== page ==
One of the most common complaints (err, excuses) that I hear from individuals is that they don't have enough time to cook meals. Over the past month, I have found myself wishing for a few more hours in the day and wondering where the time goes and if I can find it..... and get some back.
Two things that I prioritize at the top of my daily-functioning list are sleep and exercise. Both make me feel great, allow me to re-charge and help me feel productive. As my good sleep habits make for a consistent exercise routine, I must prioritize the food in my diet in order ensure optimal health and performance gains.
If you are coming home extremely hungry because of a rushed/busy schedule or you are coming home hungry after work, I would completly agree with you that it would be hard to cook a 30 or 60 min. meal. Sure, some meals can be prepared and consumed within 15 minutes but it's likely that most meals involve a little time for prep and cooking (or assembly).
Sometime ago, our society dismissed the idea that we need to make time to cook and eat at home. We (society) suddenly decided that there wasn't enough time in the day to take time for our health...but there is plenty of time for X (fill in the blank with what keeps you too busy to create a wholesome meal to provide nutrients to your body to help reduce risk for disease, help maximize performance and improve well-being). For my parents made time to cook for me and my grandparents surely cooked for my parents. I believe that it is necessary for our health to know exactly what we are putting into our body and to have control over how much we eat.
Earlier today, one of my former nutrition athletes sent me a picture of her lunch. She said that that it was yummy and it made her smile. I love these emails and I get them often. You have no idea how much I love it that people are taking pictures of homecooked meals because they are impressed or inspired by their own personal creations.
I think we all have an hour in the evening. No matter how busy we are, if you are cleaning the house, watching TV, playing with kids or catching up on emails...it's like you can find an hour in your evening (or morning) to prepare a few meals.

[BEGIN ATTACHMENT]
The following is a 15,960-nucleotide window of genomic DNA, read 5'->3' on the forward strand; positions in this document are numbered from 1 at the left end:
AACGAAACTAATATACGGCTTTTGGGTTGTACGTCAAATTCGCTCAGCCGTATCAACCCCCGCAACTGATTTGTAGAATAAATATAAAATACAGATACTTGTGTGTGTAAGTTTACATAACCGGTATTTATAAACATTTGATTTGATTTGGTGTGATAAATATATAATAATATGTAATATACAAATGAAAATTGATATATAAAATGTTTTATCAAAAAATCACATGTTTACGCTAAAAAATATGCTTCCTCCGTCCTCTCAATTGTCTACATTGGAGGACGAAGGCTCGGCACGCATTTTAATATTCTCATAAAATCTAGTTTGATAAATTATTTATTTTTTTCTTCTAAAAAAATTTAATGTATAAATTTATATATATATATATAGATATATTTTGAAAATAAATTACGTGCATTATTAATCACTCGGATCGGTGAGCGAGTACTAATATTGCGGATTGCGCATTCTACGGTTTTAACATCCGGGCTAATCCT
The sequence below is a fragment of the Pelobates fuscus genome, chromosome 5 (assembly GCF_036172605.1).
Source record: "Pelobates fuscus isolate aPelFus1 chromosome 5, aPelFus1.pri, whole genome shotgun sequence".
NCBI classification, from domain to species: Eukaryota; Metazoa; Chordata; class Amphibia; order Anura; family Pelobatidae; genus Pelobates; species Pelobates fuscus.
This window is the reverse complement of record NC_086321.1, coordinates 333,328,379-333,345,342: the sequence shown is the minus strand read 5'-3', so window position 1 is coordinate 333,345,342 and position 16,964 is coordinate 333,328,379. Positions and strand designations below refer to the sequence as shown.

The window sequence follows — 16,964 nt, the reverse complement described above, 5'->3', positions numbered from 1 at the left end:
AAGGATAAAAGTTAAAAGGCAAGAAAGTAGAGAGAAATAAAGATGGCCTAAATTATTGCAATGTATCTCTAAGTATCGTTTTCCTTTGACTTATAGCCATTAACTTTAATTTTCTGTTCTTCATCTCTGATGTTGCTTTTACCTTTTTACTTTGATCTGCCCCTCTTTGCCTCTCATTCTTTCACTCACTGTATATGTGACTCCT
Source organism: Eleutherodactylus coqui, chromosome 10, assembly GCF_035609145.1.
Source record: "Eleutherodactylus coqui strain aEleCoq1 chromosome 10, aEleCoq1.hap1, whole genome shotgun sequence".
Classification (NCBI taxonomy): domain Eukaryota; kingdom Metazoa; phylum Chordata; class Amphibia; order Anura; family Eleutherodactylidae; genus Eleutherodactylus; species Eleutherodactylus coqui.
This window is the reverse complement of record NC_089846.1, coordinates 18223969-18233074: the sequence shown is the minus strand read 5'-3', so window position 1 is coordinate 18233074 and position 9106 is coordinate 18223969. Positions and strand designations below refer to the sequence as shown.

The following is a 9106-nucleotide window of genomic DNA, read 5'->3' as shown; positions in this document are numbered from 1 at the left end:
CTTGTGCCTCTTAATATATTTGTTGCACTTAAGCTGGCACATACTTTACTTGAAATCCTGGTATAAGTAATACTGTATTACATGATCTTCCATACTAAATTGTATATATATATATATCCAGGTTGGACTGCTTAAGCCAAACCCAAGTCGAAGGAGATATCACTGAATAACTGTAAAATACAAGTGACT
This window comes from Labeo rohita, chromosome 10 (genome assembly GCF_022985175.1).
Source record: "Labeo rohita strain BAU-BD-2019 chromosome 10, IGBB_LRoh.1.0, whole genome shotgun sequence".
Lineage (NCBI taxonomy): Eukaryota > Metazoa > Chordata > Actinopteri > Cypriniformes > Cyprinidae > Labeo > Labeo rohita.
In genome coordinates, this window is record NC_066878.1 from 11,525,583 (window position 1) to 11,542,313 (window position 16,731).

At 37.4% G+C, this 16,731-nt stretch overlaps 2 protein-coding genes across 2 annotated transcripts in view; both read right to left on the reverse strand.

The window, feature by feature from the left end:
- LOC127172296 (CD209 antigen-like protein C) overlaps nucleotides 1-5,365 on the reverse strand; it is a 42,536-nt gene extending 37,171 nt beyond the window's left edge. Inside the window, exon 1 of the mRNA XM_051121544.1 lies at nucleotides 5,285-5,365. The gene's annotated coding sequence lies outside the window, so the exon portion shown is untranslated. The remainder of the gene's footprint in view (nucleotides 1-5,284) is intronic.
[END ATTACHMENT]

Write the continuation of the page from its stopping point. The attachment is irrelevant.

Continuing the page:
If you have an hour, that's great! However, can you spend that hour cooking a meal when you are extremely hungry after you come home from errands, work or extracurriculars/workouts? NOPE!
You must set yourself up for good behavior. One of my easiest suggestions is to plan for a pre-meal snack. Nothing big but enough to curb cravings and hunger. I like to snack on veggies as they are nutrient dense and don't pack a lot of calories (but rather a lot of nutrition). However, I am also a big nut lover and enjoy snacking on a few walnuts and almonds as I am chopping produce for my upcoming meal. The idea is to not obsess about calories in the pre-meal snack but to keep it small and satisfying enough, to hold you over to ENJOY cooking a dinner meal (as well as preparing extra for lunch the next day).
Although a pre-meal snack can help calm down your tummy as you look forward to making a yummy creations, preventing cravings, overeating and quick eating start as soon as you wake in the morning.
In a former blog post I discussed about making a plan for your eating...just like you have a training plan. I recommend focusing on your "sports nutrition" in order to properly fuel and recover from exercise FIRST and then plan the rest of your day. As you focus for balance in the diet, with 3 fabulous meals (starting with breakfast or a protein-rich snack within 90 minutes of waking if not working out) and several snacks to fill in nutrient-gaps, always think back to previous meals and snacks to keep your diet filled with variety.
As I was cleaning my place, folding laundry and packing for our trip to the NC mountains this weekend, I prepared the most simple and best-tasting meal (no joke, it was SO yummy!) with NO ADDED INGREDIENTS!
I hope you can find a little time in your day to prepare a homecooked meal. Remember, aim for progress, not perfection....if you struggle with cooking at home, start with 1 simple meal with a base of frozen veggies (which offer similar or sometimes better nutrition value compared to fresh) or pre-chopped produce.
I hope you enjoy my fabulous meal....so glad I made leftovers for work tomorrow (for both Karel and me!).
Brown rice (cooked in water on stove and then "browned in oven" for 10 minutes
Red potatoes (tossed in olive oil and cooked at 425 degrees. Sprinkled with parsley, chili pepper and a dash of sea salt)
Veggies (Green and Red bell peppers, onions and steamed broccoli - tossed in olive oil, cooked at 425 degrees and sprinkled with sesame seeds and no salt seasoning).
Because Karel and me both have different nutritional needs, this meal allows for everyone in your family to choose their own portions. I added 1 hardboiled egg to my meal to go with the brown rice (I didn't have beans but that would make for a complete protein) and then served mostly veggies in the middle of my plate and added the red potatoes to the side of my dish. YUM!